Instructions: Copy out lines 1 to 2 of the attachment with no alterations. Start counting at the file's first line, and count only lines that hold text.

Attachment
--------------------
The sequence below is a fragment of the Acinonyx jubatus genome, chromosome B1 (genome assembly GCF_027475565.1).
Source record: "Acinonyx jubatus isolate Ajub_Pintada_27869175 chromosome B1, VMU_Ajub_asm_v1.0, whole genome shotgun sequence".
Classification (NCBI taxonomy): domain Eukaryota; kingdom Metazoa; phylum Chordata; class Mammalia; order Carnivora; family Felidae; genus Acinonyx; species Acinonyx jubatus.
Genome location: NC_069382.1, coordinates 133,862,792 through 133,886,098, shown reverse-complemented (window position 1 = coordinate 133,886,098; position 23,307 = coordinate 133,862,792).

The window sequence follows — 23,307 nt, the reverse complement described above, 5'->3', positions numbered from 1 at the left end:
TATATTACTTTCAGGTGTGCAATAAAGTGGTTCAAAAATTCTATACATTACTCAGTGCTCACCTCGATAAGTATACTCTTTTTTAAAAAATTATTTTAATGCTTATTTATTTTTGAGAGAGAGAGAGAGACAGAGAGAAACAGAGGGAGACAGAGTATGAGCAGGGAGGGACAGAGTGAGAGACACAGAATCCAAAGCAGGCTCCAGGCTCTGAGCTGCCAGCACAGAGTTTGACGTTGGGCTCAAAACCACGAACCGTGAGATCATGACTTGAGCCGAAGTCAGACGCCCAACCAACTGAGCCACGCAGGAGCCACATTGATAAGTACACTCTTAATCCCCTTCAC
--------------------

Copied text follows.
The sequence below is a fragment of the Acinonyx jubatus genome, chromosome B1 (genome assembly GCF_027475565.1).
Source record: "Acinonyx jubatus isolate Ajub_Pintada_27869175 chromosome B1, VMU_Ajub_asm_v1.0, whole genome shotgun sequence".